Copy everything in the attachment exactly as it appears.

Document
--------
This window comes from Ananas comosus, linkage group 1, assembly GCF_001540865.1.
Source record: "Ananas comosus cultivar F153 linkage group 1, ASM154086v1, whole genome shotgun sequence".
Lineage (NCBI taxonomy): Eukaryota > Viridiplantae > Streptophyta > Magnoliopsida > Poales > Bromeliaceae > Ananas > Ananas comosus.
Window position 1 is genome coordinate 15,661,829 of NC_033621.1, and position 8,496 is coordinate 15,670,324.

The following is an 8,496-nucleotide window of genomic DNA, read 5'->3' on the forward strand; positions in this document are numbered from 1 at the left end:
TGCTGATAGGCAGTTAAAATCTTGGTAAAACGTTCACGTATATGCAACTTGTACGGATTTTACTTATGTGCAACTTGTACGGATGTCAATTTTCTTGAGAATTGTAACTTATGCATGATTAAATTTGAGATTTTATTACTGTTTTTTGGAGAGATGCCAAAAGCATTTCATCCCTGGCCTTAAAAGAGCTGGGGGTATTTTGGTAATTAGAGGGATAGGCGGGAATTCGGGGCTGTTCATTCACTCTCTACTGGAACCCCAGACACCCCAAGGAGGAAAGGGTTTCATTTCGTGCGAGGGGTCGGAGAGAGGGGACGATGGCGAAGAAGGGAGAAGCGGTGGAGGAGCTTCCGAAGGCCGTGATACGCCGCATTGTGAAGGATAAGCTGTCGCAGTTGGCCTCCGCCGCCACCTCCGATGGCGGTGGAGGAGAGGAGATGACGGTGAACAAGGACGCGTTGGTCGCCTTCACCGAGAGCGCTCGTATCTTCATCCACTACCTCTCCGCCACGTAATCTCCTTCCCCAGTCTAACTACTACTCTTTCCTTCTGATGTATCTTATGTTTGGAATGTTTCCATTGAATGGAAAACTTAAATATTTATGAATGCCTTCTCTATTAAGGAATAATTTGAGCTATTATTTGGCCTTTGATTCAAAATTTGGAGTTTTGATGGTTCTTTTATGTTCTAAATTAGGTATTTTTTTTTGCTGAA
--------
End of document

This window comes from Ananas comosus, linkage group 1, assembly GCF_001540865.1.
Source record: "Ananas comosus cultivar F153 linkage group 1, ASM154086v1, whole genome shotgun sequence".
Lineage (NCBI taxonomy): Eukaryota > Viridiplantae > Streptophyta > Magnoliopsida > Poales > Bromeliaceae > Ananas > Ananas comosus.
Window position 1 is genome coordinate 15,661,829 of NC_033621.1, and position 8,496 is coordinate 15,670,324.

The following is an 8,496-nucleotide window of genomic DNA, read 5'->3' on the forward strand; positions in this document are numbered from 1 at the left end:
TGCTGATAGGCAGTTAAAATCTTGGTAAAACGTTCACGTATATGCAACTTGTACGGATTTTACTTATGTGCAACTTGTACGGATGTCAATTTTCTTGAGAATTGTAACTTATGCATGATTAAATTTGAGATTTTATTACTGTTTTTTGGAGAGATGCCAAAAGCATTTCATCCCTGGCCTTAAAAGAGCTGGGGGTATTTTGGTAATTAGAGGGATAGGCGGGAATTCGGGGCTGTTCATTCACTCTCTACTGGAACCCCAGACACCCCAAGGAGGAAAGGGTTTCATTTCGTGCGAGGGGTCGGAGAGAGGGGACGATGGCGAAGAAGGGAGAAGCGGTGGAGGAGCTTCCGAAGGCCGTGATACGCCGCATTGTGAAGGATAAGCTGTCGCAGTTGGCCTCCGCCGCCACCTCCGATGGCGGTGGAGGAGAGGAGATGACGGTGAACAAGGACGCGTTGGTCGCCTTCACCGAGAGCGCTCGTATCTTCATCCACTACCTCTCCGCCACGTAATCTCCTTCCCCAGTCTAACTACTACTCTTTCCTTCTGATGTATCTTATGTTTGGAATGTTTCCATTGAATGGAAAACTTAAATATTTATGAATGCCTTCTCTATTAAGGAATAATTTGAGCTATTATTTGGCCTTTGATTCAAAATTTGGAGTTTTGATGGTTCTTTTATGTTCTAAATTAGGTATTTTTTTTTGCTGAA